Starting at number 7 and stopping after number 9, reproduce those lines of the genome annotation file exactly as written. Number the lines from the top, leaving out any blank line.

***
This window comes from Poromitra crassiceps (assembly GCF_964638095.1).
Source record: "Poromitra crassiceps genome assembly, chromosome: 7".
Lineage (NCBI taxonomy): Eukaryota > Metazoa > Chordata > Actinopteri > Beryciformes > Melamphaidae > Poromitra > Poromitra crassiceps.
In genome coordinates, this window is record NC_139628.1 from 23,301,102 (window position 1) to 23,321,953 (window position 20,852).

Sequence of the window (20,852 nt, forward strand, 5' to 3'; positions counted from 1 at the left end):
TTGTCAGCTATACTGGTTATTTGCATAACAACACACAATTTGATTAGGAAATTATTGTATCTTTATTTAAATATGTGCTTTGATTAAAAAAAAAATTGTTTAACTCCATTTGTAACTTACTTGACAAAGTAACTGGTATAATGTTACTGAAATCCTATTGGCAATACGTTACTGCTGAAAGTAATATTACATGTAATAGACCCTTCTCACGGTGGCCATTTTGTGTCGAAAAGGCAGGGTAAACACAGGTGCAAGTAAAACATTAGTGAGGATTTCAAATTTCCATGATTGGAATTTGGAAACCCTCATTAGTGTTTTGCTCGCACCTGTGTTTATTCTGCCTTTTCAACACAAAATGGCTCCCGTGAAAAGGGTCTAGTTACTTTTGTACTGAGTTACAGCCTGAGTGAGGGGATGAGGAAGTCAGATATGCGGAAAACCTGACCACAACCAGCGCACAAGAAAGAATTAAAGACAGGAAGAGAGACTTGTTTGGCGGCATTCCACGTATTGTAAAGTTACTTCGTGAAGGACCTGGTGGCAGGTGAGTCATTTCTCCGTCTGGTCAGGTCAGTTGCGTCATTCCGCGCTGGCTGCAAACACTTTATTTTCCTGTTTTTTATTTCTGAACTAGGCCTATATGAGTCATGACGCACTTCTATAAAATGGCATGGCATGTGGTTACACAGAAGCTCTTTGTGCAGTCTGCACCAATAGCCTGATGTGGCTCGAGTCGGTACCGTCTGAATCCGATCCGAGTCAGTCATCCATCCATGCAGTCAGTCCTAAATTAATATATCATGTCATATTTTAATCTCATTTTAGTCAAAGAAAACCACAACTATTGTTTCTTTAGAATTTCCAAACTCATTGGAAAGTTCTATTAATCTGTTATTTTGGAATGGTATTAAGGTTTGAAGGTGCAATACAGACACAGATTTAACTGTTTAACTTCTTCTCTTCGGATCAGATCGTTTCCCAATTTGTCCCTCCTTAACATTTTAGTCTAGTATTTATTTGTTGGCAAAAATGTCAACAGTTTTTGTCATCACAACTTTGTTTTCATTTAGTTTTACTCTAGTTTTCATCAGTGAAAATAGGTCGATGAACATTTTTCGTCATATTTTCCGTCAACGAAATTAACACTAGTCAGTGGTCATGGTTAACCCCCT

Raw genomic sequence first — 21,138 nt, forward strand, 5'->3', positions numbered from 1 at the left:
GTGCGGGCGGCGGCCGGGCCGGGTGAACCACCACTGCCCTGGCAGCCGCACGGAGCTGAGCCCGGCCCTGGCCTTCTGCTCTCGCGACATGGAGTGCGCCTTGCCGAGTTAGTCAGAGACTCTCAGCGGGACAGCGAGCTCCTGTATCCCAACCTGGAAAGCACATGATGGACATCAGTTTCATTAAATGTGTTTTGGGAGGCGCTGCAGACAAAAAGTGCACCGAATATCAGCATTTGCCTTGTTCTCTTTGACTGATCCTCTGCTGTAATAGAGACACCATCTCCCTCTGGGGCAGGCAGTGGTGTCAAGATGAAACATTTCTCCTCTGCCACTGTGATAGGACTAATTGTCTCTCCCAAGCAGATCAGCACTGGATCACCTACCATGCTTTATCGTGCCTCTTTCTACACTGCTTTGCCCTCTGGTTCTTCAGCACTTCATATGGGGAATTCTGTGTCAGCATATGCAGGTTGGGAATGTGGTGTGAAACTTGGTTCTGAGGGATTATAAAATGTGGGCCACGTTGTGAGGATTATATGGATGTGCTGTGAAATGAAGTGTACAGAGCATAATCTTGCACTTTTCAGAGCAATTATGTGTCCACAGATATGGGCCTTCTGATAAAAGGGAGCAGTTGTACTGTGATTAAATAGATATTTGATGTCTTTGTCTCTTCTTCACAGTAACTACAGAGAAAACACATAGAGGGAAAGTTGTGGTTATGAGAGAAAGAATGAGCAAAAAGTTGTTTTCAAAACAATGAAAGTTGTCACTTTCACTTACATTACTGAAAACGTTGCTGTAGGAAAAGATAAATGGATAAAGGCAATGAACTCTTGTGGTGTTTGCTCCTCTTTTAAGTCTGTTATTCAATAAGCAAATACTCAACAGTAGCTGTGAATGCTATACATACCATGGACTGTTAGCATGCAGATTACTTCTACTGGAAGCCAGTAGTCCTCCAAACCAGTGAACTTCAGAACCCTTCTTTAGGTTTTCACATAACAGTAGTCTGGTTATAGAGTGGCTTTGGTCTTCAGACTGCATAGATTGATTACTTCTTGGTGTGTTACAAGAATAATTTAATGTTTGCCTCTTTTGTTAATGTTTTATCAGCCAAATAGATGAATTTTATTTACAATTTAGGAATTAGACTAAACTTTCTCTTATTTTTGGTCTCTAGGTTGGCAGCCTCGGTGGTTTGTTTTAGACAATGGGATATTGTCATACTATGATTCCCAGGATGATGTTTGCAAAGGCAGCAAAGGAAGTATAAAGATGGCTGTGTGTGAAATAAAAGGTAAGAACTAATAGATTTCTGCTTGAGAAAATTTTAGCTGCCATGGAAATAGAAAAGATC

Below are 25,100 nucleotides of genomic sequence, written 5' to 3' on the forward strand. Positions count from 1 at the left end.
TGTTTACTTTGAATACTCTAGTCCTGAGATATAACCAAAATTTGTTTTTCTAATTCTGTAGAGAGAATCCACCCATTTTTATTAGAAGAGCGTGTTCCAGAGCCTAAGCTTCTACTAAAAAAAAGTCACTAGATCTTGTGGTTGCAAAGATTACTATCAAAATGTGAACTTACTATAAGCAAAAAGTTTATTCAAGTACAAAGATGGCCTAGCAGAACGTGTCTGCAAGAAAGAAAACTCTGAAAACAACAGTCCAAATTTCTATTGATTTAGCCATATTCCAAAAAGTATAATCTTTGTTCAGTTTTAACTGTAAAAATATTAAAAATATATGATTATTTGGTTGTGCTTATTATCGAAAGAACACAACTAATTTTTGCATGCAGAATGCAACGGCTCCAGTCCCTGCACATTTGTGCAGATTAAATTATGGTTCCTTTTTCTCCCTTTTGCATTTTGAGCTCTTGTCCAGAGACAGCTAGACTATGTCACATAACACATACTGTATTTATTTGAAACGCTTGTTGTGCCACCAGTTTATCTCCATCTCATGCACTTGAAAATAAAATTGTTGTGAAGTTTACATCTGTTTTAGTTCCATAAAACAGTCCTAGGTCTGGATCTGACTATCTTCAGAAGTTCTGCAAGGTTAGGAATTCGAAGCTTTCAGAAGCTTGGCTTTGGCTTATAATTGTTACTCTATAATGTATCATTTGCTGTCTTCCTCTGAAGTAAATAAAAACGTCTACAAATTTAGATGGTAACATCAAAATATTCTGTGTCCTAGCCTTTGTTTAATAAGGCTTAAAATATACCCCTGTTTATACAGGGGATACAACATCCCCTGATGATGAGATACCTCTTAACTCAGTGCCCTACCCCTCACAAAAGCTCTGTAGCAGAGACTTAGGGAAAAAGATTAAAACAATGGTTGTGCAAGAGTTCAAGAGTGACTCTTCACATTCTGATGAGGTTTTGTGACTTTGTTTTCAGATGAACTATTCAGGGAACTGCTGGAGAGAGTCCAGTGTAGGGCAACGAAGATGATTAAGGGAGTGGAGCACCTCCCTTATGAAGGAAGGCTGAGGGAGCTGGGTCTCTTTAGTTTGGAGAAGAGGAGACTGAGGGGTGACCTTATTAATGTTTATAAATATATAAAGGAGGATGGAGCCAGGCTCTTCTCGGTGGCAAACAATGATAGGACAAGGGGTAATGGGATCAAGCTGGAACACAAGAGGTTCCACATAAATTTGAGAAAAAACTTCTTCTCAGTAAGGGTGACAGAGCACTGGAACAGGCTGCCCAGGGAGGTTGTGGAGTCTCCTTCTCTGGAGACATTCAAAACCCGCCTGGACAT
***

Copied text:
Raw genomic sequence first — 21,138 nt, forward strand, 5'->3', positions numbered from 1 at the left:
GTGCGGGCGGCGGCCGGGCCGGGTGAACCACCACTGCCCTGGCAGCCGCACGGAGCTGAGCCCGGCCCTGGCCTTCTGCTCTCGCGACATGGAGTGCGCCTTGCCGAGTTAGTCAGAGACTCTCAGCGGGACAGCGAGCTCCTGTATCCCAACCTGGAAAGCACATGATGGACATCAGTTTCATTAAATGTGTTTTGGGAGGCGCTGCAGACAAAAAGTGCACCGAATATCAGCATTTGCCTTGTTCTCTTTGACTGATCCTCTGCTGTAATAGAGACACCATCTCCCTCTGGGGCAGGCAGTGGTGTCAAGATGAAACATTTCTCCTCTGCCACTGTGATAGGACTAATTGTCTCTCCCAAGCAGATCAGCACTGGATCACCTACCATGCTTTATCGTGCCTCTTTCTACACTGCTTTGCCCTCTGGTTCTTCAGCACTTCATATGGGGAATTCTGTGTCAGCATATGCAGGTTGGGAATGTGGTGTGAAACTTGGTTCTGAGGGATTATAAAATGTGGGCCACGTTGTGAGGATTATATGGATGTGCTGTGAAATGAAGTGTACAGAGCATAATCTTGCACTTTTCAGAGCAATTATGTGTCCACAGATATGGGCCTTCTGATAAAAGGGAGCAGTTGTACTGTGATTAAATAGATATTTGATGTCTTTGTCTCTTCTTCACAGTAACTACAGAGAAAACACATAGAGGGAAAGTTGTGGTTATGAGAGAAAGAATGAGCAAAAAGTTGTTTTCAAAACAATGAAAGTTGTCACTTTCACTTACATTACTGAAAACGTTGCTGTAGGAAAAGATAAATGGATAAAGGCAATGAACTCTTGTGGTGTTTGCTCCTCTTTTAAGTCTGTTATTCAATAAGCAAATACTCAACAGTAGCTGTGAATGCTATACATACCATGGACTGTTAGCATGCAGATTACTTCTACTGGAAGCCAGTAGTCCTCCAAACCAGTGAACTTCAGAACCCTTCTTTAGGTTTTCACATAACAGTAGTCTGGTTATAGAGTGGCTTTGGTCTTCAGACTGCATAGATTGATTACTTCTTGGTGTGTTACAAGAATAATTTAATGTTTGCCTCTTTTGTTAATGTTTTATCAGCCAAATAGATGAATTTTATTTACAATTTAGGAATTAGACTAAACTTTCTCTTATTTTTGGTCTCTAGGTTGGCAGCCTCGGTGGTTTGTTTTAGACAATGGGATATTGTCATACTATGATTCCCAGGATGATGTTTGCAAAGGCAGCAAAGGAAGTATAAAGATGGCTGTGTGTGAAATAAAAGGTAAGAACTAATAGATTTCTGCTTGAGAAAATTTTAGCTGCCATGGAAATAGAAAAGATC

Below are 25,100 nucleotides of genomic sequence, written 5' to 3' on the forward strand. Positions count from 1 at the left end.